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Genesis: Trespass (1970)

In 1969 Genesis released From Genesis to Revelation. Although opinions differ, I thought that album was crap, sounding like psychedelic Muzak to me. Of course, the band could be forgiven, since the guys in the band just graduated from Charterhouse Public School (a public school, for those living in America, is the English equivalent of a private school, in which Charterhouse had a reputation of being very exclusive) and they just got started and perhaps didn’t get the best record deal or manager. A year later, they switched producers from Jonathan King to John Anthony, and labels from Decca to Charisma, and a drastic change in the sound.

Trespass is the results and I could not have been more pleasantly surprised. This is Genesis the way they’re supposed to sound: the epitome of all that’s great in ’70s prog. While Trespass is not regarded by many as one of the better efforts from these guys, I still think it’s full of great stuff like “White Mountain”, “Dusk”, “Stagnation”, and of course, “The Knife”. Gone are the Muzak-like strings from the first album, in its place are the Mellotron and Hammond organ, and both electric and acoustic guitars. Not to mention a much better sound quality (From Genesis to Revelation sounded like it was recorded in a tin can).

Trespass does tend to be a bit moodier than the following albums, and the humor element you might find in songs like “Harold the Barrel” and parts of “Supper’s Ready” isn’t found here. Anthony Phillips found his style which, by far and large, tended more to the pastoral end (he would later explore this style further in 1977 when he released his first solo effort, The Geese & the Ghost).

Phil Collins still hadn’t joined the band at that time, instead it was someone by the name of John Mayhew handling the drums, who I know very little of, except for this album. Both Phillips and Mayhew left after this album, to be replaced of course, by Steve Hackett and Phil Collins.

I personally like Trespass, and this is the sound of the band doing the very first dip in to prog waters, and you can tell only better things will come with this band, which following albums only prove. If you want to try any pre-Duke albums, you’re better off starting off with The Lamb Lies Down on Broadway, Nursery Cryme, Foxtrot, or Selling England By the Pound first, but if you’re convinced then try this album.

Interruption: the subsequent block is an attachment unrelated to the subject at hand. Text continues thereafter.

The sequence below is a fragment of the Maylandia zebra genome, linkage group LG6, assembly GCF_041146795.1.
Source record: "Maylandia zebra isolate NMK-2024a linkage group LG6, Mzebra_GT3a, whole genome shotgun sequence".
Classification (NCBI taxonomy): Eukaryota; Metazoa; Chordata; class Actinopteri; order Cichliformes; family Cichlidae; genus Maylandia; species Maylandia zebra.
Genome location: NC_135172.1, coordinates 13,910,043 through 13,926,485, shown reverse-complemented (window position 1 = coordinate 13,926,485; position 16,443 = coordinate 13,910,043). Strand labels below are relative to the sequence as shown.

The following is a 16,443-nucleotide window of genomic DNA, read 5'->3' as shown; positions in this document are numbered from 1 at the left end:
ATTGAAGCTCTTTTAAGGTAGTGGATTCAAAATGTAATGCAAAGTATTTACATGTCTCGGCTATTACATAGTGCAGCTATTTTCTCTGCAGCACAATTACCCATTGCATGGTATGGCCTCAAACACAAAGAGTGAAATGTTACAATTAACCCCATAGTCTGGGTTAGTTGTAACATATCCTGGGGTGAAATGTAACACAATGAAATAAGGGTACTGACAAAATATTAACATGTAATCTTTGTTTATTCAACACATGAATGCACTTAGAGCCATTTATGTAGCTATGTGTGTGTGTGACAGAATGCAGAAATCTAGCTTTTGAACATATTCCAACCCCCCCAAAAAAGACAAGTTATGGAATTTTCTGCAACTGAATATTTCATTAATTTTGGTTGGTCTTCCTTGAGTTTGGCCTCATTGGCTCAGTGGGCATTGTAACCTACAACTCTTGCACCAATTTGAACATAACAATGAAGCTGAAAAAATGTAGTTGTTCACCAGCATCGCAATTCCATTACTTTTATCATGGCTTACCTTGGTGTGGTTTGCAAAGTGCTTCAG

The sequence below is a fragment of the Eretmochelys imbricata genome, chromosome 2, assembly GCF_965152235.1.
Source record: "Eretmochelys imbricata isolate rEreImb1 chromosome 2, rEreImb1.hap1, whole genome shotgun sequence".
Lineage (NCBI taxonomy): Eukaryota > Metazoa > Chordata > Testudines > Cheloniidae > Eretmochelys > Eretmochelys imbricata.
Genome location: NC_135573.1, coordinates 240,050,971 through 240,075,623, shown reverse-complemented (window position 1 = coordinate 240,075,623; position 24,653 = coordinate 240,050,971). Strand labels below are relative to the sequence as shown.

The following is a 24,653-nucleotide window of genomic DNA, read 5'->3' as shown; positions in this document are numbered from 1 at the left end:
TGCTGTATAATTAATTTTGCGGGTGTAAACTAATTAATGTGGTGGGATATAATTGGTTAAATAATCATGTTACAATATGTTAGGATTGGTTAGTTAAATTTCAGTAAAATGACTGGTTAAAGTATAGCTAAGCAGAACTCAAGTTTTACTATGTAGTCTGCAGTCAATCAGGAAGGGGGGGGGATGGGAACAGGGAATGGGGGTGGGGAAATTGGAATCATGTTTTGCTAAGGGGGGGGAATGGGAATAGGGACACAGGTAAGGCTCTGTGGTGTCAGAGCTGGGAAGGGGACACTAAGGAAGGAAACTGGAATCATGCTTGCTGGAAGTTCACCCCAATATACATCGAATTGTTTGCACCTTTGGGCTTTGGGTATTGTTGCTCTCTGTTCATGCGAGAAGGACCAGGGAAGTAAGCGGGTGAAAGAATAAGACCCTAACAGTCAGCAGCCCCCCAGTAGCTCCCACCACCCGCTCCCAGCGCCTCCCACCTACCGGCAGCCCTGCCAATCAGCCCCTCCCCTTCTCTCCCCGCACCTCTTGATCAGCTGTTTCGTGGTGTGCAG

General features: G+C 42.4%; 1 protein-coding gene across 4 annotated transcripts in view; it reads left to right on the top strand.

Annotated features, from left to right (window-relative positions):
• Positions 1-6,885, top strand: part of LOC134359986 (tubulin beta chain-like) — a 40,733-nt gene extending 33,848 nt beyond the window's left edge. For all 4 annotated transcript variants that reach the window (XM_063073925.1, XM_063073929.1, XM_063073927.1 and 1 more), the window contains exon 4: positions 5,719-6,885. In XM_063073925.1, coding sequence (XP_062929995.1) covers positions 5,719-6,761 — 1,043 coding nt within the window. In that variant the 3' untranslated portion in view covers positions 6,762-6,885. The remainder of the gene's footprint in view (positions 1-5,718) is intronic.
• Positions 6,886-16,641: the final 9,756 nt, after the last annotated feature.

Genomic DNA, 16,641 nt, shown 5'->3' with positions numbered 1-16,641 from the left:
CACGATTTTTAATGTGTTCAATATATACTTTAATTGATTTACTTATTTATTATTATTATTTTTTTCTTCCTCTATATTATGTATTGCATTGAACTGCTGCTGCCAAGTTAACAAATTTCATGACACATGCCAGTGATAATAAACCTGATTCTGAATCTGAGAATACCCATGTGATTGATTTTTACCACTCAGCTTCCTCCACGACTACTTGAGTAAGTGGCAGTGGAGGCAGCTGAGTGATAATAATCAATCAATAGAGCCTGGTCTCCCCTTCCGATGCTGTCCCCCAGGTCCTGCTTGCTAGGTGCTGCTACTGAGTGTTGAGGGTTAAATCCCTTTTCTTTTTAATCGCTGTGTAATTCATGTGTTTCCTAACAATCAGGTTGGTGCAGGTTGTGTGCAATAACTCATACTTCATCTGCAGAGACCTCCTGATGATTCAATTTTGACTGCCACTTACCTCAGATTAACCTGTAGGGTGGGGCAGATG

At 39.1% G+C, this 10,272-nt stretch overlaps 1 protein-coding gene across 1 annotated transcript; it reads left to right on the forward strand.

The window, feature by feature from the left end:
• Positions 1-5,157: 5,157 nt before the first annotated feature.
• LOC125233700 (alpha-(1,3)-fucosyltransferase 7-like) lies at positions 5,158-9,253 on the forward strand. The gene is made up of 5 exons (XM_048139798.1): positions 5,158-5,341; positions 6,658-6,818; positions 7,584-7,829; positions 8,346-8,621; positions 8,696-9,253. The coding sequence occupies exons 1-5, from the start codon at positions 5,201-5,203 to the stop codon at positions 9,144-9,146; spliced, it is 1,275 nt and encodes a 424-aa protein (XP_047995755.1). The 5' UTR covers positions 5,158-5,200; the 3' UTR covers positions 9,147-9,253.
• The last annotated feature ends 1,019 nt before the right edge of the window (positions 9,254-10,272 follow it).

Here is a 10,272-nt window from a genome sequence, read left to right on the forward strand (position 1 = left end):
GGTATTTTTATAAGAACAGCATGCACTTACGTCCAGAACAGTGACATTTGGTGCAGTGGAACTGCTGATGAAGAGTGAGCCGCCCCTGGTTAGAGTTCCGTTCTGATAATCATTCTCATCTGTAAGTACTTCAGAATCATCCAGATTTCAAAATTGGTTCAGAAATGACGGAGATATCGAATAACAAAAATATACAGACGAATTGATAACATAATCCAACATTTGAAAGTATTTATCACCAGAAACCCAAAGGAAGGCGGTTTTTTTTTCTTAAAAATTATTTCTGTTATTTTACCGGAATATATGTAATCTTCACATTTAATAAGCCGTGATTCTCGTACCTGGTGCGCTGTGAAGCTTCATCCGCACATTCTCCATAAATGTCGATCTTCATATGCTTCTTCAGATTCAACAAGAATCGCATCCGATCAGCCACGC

5 Responses to Genesis: Trespass (1970)

  • yeah this album isnt bad, but still it doesnt compare to nursery cryme or foxtrot….. The best song on the album has to be The Knife, definitely. But, this was the beginning of their sound, which they havent quite perfected yet, and two members of their classic period werent with the group quite yet, that is Phil Collins and Steve Hackett….

  • I agree, a good effort, especially for such a young bunch of guys, enjoyable throughout, jut not something that commands ones attention the way their later albums do; Selling England by the Pound being my personal favorite. I love Anthony Phillips, and his guitar work on this is very accomplished for someone so young. He would disappear for a few years after leaving the band, concentrating on music studies and teaching for a bit, before coming back into the scene with the exceptional Geese and the Ghost. Trespass is well worht picking up for fans of seventies progressive rock.

  • You’re a pinhead.

  • The first pieces of popular music I listened to were quite alternative looking back. The age in which I grew up, born in 1960, introduced me to something new and never replicated. Some, today, refer to it as album rock. For me then, and today, it was remarkable for its musical theatric, story telling and musicianship. And so it set the standard upon which I would enjoy the Return to Forever, Genesis, ELP, Go, etc, and later Styx, and Kansas. I don’t like references today to it being classic rock or progressive rock. For me, it was the dawn of musicianship around the song, the tale, and then, the experience — all of which is touching, like poetry. And this is a perspective rarely acknowledge among critics and listeners of the new age today. For most songwriters then the poetic journey brought forth legends, tales, stories, history, and experiences of a higher level, fruit for the wandering mind. In the midst of the chaotic seventies, musicians, playing for us, our consciousness, established a foundation of spiritual otherworldness. And this is the beauty of Trespass, to arrive at the subject at hand. Some writers refer to it as a coming of age album. But, for all Genesis fans, it’s the one piece to return to. Here, you’ll hear AP in such a way never to be heard, although Geese and later pieces are wonderful. Tony is deep, deep, beneath the skin. Peter, likewise. Some critics don’t like the drumming. Then, you must listen. Lie on the floor and listen without interruption, and you will hear a music that is outside of the band itself, the music industry and so on. The band members were inspired, moved. And you will be. The music and words, the performance, the musicianship are ripe, and unripe, clean and hesitant, perfect and lovely. This, by far, is the best piece of work in modern music history.

  • Hi there,
    If you like Genesis from 1970 to 1974, you may want to check out a recent jazz release: Jazznesis (the music of Genesis 1970-1974), by a jazz-fusion band from Barcelona called Jaume Vilaseca Quartet: https://www.myspace.com/jaumevilaseca
    Great stuff!

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